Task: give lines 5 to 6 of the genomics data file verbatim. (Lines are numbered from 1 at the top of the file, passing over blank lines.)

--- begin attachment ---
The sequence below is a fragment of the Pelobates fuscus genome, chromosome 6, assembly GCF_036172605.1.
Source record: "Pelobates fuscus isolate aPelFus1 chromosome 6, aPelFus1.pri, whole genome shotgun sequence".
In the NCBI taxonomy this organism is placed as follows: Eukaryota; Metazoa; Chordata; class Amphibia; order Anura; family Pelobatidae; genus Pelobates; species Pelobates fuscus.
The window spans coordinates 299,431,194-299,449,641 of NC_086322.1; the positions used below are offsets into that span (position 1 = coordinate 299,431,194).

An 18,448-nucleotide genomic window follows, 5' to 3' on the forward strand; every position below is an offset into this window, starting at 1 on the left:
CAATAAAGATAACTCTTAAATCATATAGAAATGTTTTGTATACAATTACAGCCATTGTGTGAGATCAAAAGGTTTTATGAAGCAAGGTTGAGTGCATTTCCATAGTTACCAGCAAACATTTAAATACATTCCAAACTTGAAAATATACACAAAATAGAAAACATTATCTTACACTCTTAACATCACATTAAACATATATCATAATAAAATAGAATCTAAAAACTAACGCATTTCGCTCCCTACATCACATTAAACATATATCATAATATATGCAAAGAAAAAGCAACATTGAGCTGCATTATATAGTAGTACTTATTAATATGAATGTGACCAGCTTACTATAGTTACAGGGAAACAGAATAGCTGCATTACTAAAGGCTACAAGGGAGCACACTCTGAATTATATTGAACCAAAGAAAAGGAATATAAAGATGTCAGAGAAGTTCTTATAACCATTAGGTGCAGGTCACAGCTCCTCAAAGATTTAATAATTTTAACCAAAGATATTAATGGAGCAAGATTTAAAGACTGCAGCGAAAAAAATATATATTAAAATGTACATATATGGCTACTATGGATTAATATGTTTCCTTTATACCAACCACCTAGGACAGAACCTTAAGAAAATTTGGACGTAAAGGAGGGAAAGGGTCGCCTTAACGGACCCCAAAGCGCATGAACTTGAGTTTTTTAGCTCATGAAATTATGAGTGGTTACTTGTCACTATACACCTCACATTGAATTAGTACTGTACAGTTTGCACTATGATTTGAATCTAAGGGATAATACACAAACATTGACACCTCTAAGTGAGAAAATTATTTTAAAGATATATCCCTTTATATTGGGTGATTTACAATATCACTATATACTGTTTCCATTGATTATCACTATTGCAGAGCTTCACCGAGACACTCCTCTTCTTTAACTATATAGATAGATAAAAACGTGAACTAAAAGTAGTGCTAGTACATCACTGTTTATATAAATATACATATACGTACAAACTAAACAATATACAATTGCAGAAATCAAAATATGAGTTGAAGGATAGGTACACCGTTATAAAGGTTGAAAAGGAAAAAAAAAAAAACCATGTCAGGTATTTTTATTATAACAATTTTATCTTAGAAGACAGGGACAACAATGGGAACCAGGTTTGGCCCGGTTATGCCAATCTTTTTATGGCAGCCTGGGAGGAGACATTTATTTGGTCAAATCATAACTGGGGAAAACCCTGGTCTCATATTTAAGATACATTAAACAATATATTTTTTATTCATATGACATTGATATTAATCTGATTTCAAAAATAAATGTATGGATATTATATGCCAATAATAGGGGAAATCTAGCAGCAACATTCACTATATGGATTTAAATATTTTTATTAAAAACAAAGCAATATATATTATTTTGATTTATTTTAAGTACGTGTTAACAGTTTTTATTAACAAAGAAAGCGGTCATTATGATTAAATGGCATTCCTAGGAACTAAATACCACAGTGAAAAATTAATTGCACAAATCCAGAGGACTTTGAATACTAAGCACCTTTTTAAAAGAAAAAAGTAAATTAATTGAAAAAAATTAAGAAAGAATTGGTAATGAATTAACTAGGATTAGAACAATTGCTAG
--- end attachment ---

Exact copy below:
An 18,448-nucleotide genomic window follows, 5' to 3' on the forward strand; every position below is an offset into this window, starting at 1 on the left:
CAATAAAGATAACTCTTAAATCATATAGAAATGTTTTGTATACAATTACAGCCATTGTGTGAGATCAAAAGGTTTTATGAAGCAAGGTTGAGTGCATTTCCATAGTTACCAGCAAACATTTAAATACATTCCAAACTTGAAAATATACACAAAATAGAAAACATTATCTTACACTCTTAACATCACATTAAACATATATCATAATAAAATAGAATCTAAAAACTAACGCATTTCGCTCCCTACATCACATTAAACATATATCATAATATATGCAAAGAAAAAGCAACATTGAGCTGCATTATATAGTAGTACTTATTAATATGAATGTGACCAGCTTACTATAGTTACAGGGAAACAGAATAGCTGCATTACTAAAGGCTACAAGGGAGCACACTCTGAATTATATTGAACCAAAGAAAAGGAATATAAAGATGTCAGAGAAGTTCTTATAACCATTAGGTGCAGGTCACAGCTCCTCAAAGATTTAATAATTTTAACCAAAGATATTAATGGAGCAAGATTTAAAGACTGCAGCGAAAAAAATATATATTAAAATGTACATATATGGCTACTATGGATTAATATGTTTCCTTTATACCAACCACCTAGGACAGAACCTTAAGAAAATTTGGACGTAAAGGAGGGAAAGGGTCGCCTTAACGGACCCCAAAGCGCATGAACTTGAGTTTTTTAGCTCATGAAATTATGAGTGGTTACTTGTCACTATACACCTCACATTGAATTAGTACTGTACAGTTTGCACTATGATTTGAATCTAAGGGATAATACACAAACATTGACACCTCTAAGTGAGAAAATTATTTTAAAGATATATCCCTTTATATTGGGTGATTTACAATATCACTATATACTGTTTCCATTGATTATCACTATTGCAGAGCTTCACCGAGACACTCCTCTTCTTTAACTATATAGATAGATAAAAACGTGAACTAAAAGTAGTGCTAGTACATCACTGTTTATATAAATATACATATACGTACAAACTAAACAATATACAATTGCAGAAATCAAAATATGAGTTGAAGGATAGGTACACCGTTATAAAGGTTGAAAAGGAAAAAAAAAAAAACCATGTCAGGTATTTTTATTATAACAATTTTATCTTAGAAGACAGGGACAACAATGGGAACCAGGTTTGGCCCGGTTATGCCAATCTTTTTATGGCAGCCTGGGAGGAGACATTTATTTGGTCAAATCATAACTGGGGAAAACCCTGGTCTCATATTTAAGATACATTAAACAATATATTTTTTATTCATATGACATTGATATTAATCTGATTTCAAAAATAAATGTATGGATATTATATGCCAATAATAGGGGAAATCTAGCAGCAACATTCACTATATGGATTTAAATATTTTTATTAAAAACAAAGCAATATATATTATTTTGATTTATTTTAAGTACGTGTTAACAGTTTTTATTAACAAAGAAAGCGGTCATTATGATTAAATGGCATTCCTAGGAACTAAATACCACAGTGAAAAATTAATTGCACAAATCCAGAGGACTTTGAATACTAAGCACCTTTTTAAAAGAAAAAAGTAAATTAATTGAAAAAAATTAAGAAAGAATTGGTAATGAATTAACTAGGATTAGAACAATTGCTAG